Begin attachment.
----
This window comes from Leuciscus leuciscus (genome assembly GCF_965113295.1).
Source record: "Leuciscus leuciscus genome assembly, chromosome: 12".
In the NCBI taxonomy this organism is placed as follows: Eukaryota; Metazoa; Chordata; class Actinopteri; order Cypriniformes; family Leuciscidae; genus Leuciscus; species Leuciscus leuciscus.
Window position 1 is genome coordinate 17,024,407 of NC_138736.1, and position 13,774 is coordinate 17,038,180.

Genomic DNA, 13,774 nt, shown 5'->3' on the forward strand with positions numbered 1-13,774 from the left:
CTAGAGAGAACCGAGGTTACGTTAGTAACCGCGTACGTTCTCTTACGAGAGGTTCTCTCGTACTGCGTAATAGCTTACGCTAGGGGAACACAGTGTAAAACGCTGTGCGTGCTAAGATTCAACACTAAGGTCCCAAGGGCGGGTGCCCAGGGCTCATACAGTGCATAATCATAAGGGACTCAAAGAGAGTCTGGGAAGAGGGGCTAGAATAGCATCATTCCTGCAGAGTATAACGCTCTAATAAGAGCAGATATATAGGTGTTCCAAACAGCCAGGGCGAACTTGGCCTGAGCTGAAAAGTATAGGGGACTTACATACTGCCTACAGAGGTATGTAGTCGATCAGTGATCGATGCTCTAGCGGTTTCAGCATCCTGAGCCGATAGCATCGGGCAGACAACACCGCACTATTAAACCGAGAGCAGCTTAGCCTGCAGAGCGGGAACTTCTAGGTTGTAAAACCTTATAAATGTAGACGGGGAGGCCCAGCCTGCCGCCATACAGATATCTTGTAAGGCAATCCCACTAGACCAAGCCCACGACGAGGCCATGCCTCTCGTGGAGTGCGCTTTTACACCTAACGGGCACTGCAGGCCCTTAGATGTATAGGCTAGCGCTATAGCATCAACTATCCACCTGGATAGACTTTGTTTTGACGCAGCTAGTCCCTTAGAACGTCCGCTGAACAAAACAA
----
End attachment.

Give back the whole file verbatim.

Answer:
This window comes from Leuciscus leuciscus (genome assembly GCF_965113295.1).
Source record: "Leuciscus leuciscus genome assembly, chromosome: 12".
In the NCBI taxonomy this organism is placed as follows: Eukaryota; Metazoa; Chordata; class Actinopteri; order Cypriniformes; family Leuciscidae; genus Leuciscus; species Leuciscus leuciscus.
Window position 1 is genome coordinate 17,024,407 of NC_138736.1, and position 13,774 is coordinate 17,038,180.

Genomic DNA, 13,774 nt, shown 5'->3' on the forward strand with positions numbered 1-13,774 from the left:
CTAGAGAGAACCGAGGTTACGTTAGTAACCGCGTACGTTCTCTTACGAGAGGTTCTCTCGTACTGCGTAATAGCTTACGCTAGGGGAACACAGTGTAAAACGCTGTGCGTGCTAAGATTCAACACTAAGGTCCCAAGGGCGGGTGCCCAGGGCTCATACAGTGCATAATCATAAGGGACTCAAAGAGAGTCTGGGAAGAGGGGCTAGAATAGCATCATTCCTGCAGAGTATAACGCTCTAATAAGAGCAGATATATAGGTGTTCCAAACAGCCAGGGCGAACTTGGCCTGAGCTGAAAAGTATAGGGGACTTACATACTGCCTACAGAGGTATGTAGTCGATCAGTGATCGATGCTCTAGCGGTTTCAGCATCCTGAGCCGATAGCATCGGGCAGACAACACCGCACTATTAAACCGAGAGCAGCTTAGCCTGCAGAGCGGGAACTTCTAGGTTGTAAAACCTTATAAATGTAGACGGGGAGGCCCAGCCTGCCGCCATACAGATATCTTGTAAGGCAATCCCACTAGACCAAGCCCACGACGAGGCCATGCCTCTCGTGGAGTGCGCTTTTACACCTAACGGGCACTGCAGGCCCTTAGATGTATAGGCTAGCGCTATAGCATCAACTATCCACCTGGATAGACTTTGTTTTGACGCAGCTAGTCCCTTAGAACGTCCGCTGAACAAAACAA